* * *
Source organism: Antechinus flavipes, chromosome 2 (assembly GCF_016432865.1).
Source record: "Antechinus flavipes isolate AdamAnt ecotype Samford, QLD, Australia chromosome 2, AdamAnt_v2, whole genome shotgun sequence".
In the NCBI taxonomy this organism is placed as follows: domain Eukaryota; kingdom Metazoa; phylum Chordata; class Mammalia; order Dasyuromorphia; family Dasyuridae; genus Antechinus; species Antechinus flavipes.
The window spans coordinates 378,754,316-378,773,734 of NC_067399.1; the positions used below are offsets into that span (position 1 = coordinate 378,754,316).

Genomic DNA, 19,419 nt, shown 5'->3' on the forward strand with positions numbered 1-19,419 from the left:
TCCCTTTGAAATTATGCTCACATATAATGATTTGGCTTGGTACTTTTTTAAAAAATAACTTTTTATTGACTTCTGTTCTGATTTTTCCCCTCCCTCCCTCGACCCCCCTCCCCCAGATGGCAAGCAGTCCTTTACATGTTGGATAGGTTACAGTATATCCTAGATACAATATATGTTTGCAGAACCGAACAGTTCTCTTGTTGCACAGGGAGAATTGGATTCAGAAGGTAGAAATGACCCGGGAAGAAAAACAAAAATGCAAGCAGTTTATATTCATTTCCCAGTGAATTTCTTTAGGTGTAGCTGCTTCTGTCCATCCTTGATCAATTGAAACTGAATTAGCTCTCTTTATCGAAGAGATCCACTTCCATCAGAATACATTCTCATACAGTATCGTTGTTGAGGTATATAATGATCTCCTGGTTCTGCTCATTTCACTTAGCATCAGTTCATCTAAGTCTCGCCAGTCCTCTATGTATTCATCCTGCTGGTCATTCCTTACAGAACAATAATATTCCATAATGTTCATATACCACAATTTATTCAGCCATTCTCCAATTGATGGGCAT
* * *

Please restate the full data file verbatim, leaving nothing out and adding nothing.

Source organism: Antechinus flavipes, chromosome 2 (assembly GCF_016432865.1).
Source record: "Antechinus flavipes isolate AdamAnt ecotype Samford, QLD, Australia chromosome 2, AdamAnt_v2, whole genome shotgun sequence".
In the NCBI taxonomy this organism is placed as follows: domain Eukaryota; kingdom Metazoa; phylum Chordata; class Mammalia; order Dasyuromorphia; family Dasyuridae; genus Antechinus; species Antechinus flavipes.
The window spans coordinates 378,754,316-378,773,734 of NC_067399.1; the positions used below are offsets into that span (position 1 = coordinate 378,754,316).

Genomic DNA, 19,419 nt, shown 5'->3' on the forward strand with positions numbered 1-19,419 from the left:
TCCCTTTGAAATTATGCTCACATATAATGATTTGGCTTGGTACTTTTTTAAAAAATAACTTTTTATTGACTTCTGTTCTGATTTTTCCCCTCCCTCCCTCGACCCCCCTCCCCCAGATGGCAAGCAGTCCTTTACATGTTGGATAGGTTACAGTATATCCTAGATACAATATATGTTTGCAGAACCGAACAGTTCTCTTGTTGCACAGGGAGAATTGGATTCAGAAGGTAGAAATGACCCGGGAAGAAAAACAAAAATGCAAGCAGTTTATATTCATTTCCCAGTGAATTTCTTTAGGTGTAGCTGCTTCTGTCCATCCTTGATCAATTGAAACTGAATTAGCTCTCTTTATCGAAGAGATCCACTTCCATCAGAATACATTCTCATACAGTATCGTTGTTGAGGTATATAATGATCTCCTGGTTCTGCTCATTTCACTTAGCATCAGTTCATCTAAGTCTCGCCAGTCCTCTATGTATTCATCCTGCTGGTCATTCCTTACAGAACAATAATATTCCATAATGTTCATATACCACAATTTATTCAGCCATTCTCCAATTGATGGGCAT